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[This post is under review.]
If you are aware of elementary facts of geometry, then you might know that the area of a disk with radius is .
The radius is actually the measure(length) of a line joining the center of disk and any point on the circumference of the disk or any other circular lamina. Radius for a disk is always same, irrespective of the location of point at circumference to which you are joining the center of disk. The area of disk is defined as the ‘measure of surface‘ surrounded by the round edge (circumference) of the disk.
The area of a disk can be derived by breaking it into a number of identical parts of disk as units — calculating their areas and summing them up till disk is reformed. There are many ways to imagine a unit of disk. We can imagine the disk to be made up of several concentric very thin rings increasing in radius from zero to the radius of disc. In this method we can take an arbitrary ring, calculate its area and then in similar manner, induce areas of other rings -sum them till whole disk is obtained. (more…)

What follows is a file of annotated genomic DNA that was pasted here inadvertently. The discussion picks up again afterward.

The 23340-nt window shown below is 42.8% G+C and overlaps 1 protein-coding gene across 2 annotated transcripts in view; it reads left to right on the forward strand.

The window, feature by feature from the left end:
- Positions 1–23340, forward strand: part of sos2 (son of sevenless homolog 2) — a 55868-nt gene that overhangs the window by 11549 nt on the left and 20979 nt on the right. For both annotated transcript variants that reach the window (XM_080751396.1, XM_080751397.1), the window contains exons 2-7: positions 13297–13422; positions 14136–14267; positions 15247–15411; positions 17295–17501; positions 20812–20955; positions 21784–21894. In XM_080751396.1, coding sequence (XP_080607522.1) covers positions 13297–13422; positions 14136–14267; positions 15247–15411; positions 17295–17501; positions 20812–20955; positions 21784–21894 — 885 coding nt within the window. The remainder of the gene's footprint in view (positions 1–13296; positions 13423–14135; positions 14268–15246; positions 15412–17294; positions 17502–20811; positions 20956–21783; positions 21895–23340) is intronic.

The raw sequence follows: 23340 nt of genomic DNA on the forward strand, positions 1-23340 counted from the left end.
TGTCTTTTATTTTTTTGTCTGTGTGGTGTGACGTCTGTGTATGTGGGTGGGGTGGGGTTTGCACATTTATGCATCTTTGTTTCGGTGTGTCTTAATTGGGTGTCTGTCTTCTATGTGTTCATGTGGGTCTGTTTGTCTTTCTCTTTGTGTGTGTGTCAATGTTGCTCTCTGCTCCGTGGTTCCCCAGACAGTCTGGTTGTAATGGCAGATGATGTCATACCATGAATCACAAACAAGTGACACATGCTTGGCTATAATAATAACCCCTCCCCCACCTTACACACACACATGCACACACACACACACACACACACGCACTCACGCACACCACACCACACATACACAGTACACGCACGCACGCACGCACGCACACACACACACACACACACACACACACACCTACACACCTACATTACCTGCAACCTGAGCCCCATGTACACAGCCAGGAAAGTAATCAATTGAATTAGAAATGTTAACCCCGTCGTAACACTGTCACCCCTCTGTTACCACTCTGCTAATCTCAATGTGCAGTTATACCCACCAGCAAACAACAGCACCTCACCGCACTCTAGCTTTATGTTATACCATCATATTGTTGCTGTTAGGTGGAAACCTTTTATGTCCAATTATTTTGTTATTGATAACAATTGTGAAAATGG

Triangle inequality has its name on a geometrical fact that the length of one side of a triangle can never be greater than the sum of the lengths of other two sides of the triangle. If , and be the three sides of a triangle, then neither can be greater than , nor can be greater than , nor can be than .
Consider the triangle in the image, side shall be equal to the sum of other two sides and , only if the triangle behaves like a straight line. Thinking practically, one can say that one side is formed by joining the end points of two other sides.
In modulus form, represents the side if represents side and represents side . A modulus is nothing, but the distance of a point on the number line from point zero.
For example, the distance of and from on the initial line is . So we may write that .
Triangle inequalities are not only valid for real numbers but also for complex numbers, vectors and in Euclidean spaces. In this article, I shall discuss them separately. (more…)
Image URL: http://wpgaurav.files.wordpress.com/2011/06/wdir.gif
Image Dimension: 320 X 240
The Tesseract is a four-dimensional object in which each of the “faces” is actually a cube (much the same way that in a three- dimensional cube each face is a square, and in a two-dimensional square each face is a line). There are a plethora of mathematical features of the hypercube: for example, a line has 2 vertices, a square has 4, a cube has 8, and the hypercube has 16, illustrating the fact that an n-dimensional “square” has . vertices.